JTLight was so kind as to write up a FanPost on new offensive coordinator Andy Ludwig. Ludwig served as the OC for UC Eugene after Tedford from 2002- 2004.
So, you guys got Andy Ludwig! Have some fun with that! I hope that Best can survive 2 games after running it up the middle 30 times a game.
OK, that probably won't happen, but in all seriousness, Andy Ludwig is the worst offensive coordinator of the Mike Bellotti era, and there have been a few. We had Al Borges for a few years, Jeff Tedford, Gary Crowton, and now, Chip Kelly. One thing you need to know about Mike Bellotti is that he gives his coordinators A TON of responsibility. In fact, I think Tedford is trying to emulate Bellotti now with how he's moving towards general management, away from calling plays, etc. Mike Bellotti has been doing that for years. It has given all his offensive coordinators a chance to shine, and some have, very brightly. And this is how Ludwig drew the ire of Oregon fans.
Before getting into Ludwig more, let's dispell some myths.
Oregon fans really despise Ludwig. His time at Oregon was terrible. But he could have improved as a coach and playcaller over the past few years. This isn't written on his time at Utah, but at Oregon. I hope for your sake he learned from his Oregon experience.
Next, you cannot believe what you hear from the likes of Ted Miller, who gives us this gem:
While Ludwig struggled a bit trying to set up a spread-option offense at Oregon -- per orders from head coach Mike Bellotti -- he has a good reputation working with quarterbacks, which is exactly what Cal needs.
First of all, Ludwig NEVER ran ANY sort of spread offense. He was pushed out/resigned in 2004-05 because his offenses were getting worse, and Bellotti wanted to move to a spread system. Ludwig resigned, and Gary Crowton (now at LSU) was hired.
Second, I don't know what "reputation" for working with QBs Miller is talking about. Do you remember Jason Fife? I doubt it, though he was on the cover of SI a few years ago after Oregon knocked off UM in 2003. But for us, he was somewhere north of Ayoob. He was never Ayoob terrible, but he was not good. He fell apart in 2002, and helped lead us to 6 straight defeats to end the season (oh yeah, the Oregon late game slide started with Ludwig at the helm). Ludwig also coached Kellen Clemens for 3 years (through Clemens junior year). Clemens regressed from his sophmore to junior year, when he should have improved, and only improved when the spread came in his senior year. At no point at his time at Oregon did Ludwig have any noticable positive impact on QB play.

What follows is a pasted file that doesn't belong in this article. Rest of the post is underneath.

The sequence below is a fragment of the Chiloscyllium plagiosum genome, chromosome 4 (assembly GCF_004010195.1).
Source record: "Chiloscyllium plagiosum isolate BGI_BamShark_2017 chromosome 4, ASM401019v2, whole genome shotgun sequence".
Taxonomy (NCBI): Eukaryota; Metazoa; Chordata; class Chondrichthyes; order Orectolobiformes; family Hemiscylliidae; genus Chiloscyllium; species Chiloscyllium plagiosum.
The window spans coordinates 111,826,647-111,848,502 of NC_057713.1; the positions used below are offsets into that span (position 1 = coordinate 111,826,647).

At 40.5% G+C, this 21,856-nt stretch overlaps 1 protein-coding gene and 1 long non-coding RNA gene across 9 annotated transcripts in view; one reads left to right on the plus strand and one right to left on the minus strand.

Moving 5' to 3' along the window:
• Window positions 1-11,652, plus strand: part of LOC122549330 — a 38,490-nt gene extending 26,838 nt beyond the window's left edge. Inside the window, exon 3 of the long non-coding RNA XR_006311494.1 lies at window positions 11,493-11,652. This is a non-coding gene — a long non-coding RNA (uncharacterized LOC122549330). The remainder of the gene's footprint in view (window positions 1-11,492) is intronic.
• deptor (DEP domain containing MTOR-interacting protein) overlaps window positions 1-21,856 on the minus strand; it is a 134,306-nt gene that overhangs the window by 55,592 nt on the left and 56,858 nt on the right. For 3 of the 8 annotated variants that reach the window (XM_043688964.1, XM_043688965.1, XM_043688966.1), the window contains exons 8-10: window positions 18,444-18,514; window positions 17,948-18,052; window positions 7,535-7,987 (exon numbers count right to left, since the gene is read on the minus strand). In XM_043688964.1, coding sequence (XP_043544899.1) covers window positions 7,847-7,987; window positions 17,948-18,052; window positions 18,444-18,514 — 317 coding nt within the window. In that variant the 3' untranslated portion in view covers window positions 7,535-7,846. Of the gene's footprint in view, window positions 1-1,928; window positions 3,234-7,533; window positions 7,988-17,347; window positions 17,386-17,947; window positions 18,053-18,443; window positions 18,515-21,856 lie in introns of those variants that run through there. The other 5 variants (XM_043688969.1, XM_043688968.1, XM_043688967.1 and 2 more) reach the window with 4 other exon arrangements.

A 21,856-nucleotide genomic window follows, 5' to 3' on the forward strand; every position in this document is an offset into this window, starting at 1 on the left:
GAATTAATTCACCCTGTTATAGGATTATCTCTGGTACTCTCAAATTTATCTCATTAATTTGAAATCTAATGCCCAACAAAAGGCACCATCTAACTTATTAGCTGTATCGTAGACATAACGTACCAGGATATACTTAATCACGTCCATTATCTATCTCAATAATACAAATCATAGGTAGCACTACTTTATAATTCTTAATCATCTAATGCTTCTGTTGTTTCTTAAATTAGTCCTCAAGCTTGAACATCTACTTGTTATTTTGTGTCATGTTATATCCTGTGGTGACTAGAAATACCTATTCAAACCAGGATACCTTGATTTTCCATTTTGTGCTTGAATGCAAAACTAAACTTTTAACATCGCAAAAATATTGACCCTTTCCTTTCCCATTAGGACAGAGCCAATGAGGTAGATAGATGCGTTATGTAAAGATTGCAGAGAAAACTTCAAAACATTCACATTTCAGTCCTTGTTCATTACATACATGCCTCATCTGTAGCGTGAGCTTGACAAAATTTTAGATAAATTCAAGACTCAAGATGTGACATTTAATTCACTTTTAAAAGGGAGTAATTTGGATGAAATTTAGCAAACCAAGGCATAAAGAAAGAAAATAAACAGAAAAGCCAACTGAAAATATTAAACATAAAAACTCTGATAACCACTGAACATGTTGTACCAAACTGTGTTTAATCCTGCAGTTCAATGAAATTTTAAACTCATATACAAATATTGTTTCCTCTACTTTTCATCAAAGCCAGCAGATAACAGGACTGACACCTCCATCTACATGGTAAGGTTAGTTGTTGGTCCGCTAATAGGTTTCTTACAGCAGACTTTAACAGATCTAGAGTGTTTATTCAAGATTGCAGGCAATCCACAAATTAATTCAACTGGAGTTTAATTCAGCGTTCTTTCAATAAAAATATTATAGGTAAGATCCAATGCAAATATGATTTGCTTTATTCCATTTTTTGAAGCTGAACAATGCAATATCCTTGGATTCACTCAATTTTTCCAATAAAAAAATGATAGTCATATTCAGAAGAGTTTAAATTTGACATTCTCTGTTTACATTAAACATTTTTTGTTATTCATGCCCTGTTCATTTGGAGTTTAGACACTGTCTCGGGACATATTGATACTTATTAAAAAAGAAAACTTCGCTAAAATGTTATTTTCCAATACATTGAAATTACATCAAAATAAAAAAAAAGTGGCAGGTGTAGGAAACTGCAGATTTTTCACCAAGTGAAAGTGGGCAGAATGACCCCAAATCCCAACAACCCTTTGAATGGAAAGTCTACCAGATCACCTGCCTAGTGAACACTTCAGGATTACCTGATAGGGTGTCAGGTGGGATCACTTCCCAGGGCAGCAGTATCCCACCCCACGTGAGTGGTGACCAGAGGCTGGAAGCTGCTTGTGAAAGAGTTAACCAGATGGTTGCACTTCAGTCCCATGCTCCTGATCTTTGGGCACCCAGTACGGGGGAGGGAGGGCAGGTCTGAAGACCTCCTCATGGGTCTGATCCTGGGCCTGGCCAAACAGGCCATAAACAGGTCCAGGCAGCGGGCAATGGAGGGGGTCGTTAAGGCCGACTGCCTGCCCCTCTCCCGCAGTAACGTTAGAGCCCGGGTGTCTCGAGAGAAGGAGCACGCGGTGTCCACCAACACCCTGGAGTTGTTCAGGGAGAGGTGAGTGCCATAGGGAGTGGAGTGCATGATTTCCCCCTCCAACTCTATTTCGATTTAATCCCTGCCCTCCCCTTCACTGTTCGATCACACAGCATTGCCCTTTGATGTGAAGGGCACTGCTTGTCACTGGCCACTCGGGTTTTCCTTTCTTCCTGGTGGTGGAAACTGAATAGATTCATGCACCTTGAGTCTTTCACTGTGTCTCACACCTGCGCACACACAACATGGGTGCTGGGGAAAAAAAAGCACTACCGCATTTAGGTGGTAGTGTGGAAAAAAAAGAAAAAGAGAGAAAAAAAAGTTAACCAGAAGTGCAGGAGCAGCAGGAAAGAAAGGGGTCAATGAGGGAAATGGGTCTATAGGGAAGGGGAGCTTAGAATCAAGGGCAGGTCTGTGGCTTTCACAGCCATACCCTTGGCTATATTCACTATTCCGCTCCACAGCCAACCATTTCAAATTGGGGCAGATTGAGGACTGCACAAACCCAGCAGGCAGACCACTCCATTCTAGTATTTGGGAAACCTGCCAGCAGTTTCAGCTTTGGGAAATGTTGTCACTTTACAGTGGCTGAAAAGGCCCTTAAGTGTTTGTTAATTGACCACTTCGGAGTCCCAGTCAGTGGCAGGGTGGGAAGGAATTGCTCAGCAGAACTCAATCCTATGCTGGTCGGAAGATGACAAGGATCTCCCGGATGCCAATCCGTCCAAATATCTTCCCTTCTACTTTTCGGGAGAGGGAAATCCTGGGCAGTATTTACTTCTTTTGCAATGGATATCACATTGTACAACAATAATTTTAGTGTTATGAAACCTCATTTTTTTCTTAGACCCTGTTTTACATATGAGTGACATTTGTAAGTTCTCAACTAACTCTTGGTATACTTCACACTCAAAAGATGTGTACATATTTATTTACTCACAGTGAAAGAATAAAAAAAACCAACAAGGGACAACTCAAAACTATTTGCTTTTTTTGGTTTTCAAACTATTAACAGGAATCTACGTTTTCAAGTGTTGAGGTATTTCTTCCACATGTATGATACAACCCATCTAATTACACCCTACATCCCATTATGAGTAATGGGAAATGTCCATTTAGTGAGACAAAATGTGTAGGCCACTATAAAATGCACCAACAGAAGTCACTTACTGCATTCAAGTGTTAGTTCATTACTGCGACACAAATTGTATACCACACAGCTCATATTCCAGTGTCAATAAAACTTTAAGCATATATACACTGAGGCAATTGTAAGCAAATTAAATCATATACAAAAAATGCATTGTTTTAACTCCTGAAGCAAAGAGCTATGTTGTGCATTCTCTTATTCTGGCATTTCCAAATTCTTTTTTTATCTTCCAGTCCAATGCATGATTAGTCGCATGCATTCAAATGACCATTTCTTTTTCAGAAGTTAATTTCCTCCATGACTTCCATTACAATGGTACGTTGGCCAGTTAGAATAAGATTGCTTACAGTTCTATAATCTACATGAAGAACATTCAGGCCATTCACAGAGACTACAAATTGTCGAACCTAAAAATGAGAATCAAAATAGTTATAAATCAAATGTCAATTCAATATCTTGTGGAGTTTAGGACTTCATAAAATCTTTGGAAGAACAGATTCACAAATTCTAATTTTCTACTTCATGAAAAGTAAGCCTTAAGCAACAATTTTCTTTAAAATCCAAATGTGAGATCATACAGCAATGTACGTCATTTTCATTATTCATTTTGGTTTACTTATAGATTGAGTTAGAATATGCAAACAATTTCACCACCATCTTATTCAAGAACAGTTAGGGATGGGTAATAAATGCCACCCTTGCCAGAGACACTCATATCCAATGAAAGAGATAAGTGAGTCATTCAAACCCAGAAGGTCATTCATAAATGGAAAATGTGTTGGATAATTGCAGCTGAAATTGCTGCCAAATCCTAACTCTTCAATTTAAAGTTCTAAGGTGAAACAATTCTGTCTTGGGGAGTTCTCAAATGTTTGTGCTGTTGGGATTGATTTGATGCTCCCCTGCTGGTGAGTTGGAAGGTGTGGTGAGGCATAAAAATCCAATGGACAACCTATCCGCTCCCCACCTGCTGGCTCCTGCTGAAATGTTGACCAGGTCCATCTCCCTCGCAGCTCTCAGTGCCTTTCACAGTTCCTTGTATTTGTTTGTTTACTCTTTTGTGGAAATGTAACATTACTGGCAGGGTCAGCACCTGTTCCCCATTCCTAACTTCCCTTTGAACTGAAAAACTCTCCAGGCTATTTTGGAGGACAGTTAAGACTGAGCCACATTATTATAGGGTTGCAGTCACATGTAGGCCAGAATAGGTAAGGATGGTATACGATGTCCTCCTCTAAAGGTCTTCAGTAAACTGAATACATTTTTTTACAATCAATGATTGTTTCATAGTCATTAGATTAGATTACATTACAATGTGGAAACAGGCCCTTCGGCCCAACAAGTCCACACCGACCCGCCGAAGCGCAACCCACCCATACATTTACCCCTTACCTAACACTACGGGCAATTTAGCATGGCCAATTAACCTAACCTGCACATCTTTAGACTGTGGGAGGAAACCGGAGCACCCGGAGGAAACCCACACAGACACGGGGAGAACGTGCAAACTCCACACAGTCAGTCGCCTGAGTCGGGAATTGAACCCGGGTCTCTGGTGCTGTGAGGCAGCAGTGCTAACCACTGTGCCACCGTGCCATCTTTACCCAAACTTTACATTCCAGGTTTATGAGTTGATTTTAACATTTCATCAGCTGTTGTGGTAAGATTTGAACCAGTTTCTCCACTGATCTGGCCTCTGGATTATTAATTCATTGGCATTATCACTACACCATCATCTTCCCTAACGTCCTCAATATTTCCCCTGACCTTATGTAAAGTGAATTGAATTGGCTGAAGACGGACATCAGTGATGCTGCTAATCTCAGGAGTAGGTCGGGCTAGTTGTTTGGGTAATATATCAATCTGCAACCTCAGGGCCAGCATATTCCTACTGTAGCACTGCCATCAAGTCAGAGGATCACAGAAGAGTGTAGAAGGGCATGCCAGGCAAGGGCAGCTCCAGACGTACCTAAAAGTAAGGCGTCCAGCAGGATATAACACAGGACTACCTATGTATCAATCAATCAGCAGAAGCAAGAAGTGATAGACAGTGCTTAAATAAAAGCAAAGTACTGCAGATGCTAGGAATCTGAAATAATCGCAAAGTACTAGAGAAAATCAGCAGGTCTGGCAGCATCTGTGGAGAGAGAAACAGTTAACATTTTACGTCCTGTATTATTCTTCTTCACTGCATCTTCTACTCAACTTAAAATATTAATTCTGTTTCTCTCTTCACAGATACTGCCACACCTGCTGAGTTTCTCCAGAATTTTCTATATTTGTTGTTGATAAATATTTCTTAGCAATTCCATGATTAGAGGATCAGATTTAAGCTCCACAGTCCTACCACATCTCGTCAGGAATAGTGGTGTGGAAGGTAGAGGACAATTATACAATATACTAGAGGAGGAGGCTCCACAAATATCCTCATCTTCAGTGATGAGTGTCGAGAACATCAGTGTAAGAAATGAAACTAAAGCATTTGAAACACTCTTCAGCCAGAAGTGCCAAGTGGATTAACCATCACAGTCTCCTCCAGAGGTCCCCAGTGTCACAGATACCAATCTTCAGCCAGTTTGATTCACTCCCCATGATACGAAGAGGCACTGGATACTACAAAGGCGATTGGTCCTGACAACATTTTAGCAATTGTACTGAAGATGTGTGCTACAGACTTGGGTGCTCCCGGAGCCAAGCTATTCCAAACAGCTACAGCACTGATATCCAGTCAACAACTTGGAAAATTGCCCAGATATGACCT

But where he really got to Oregon fans was playcalling. Now, yes, we were used to Jeff Tedford, who had led Oregon to some amazing creativity, from the throwback to Joey in the Holiday Bowl to effective use of the tight ends and fullbacks. This seemed to end instantly. To me, there was a drive that summed this up. Oregon was playing ASU in 2004 and was already 1-2 after an embarassing loss to Indiana and then a loss at Oklahoma, and were opening conference play. Down in the 3rd quarter by two scores, this happened:
This drive was 9 minutes long, and the game was soon out of reach. This drive was uninspired, plodding, and painful. This was the essence of Andy Ludwig at Oregon. Every yard was scoring drive was tough, nothing came easy.
And the stats bear this out. In Ludwig's years, while total offense went up (though never cracking 400 yards per game), the ppg went down. It started at 32.1, then dropped to 27.4 and 25.6. The next year, with the spread being implemented, the offensive production (with almost all the same players) went up to 34.5 ppg and total offense of 438 per game.
Ludwig's failures at offense at Oregon have little to do with flash, as some commenters have suggested. It was simply that his offenses couldn't score. And under Bellotti, for Oregon teams to be successful, this was a necessity, because defenses at Oregon are ususally rather average. In fact, those 3 years were our worst because our offenses would fall apart for long stretches. While we had defensive deficiencies those years as well, the offense was known to be the strength of the team, and failed time after time. In my mind, offensive play led to the late season failures in 2002 and 2004.
Now, what does this mean for Cal? I don't know, Ludwig is 5 years removed from his time at Oregon. His offenses at Utah have seemed competent, though I wasn't real impressed by them for most of the year.
And honestly, he could be much better. But my experiences have been scarring, and I'd be wary, especially with QB and WR development being essential for success next year.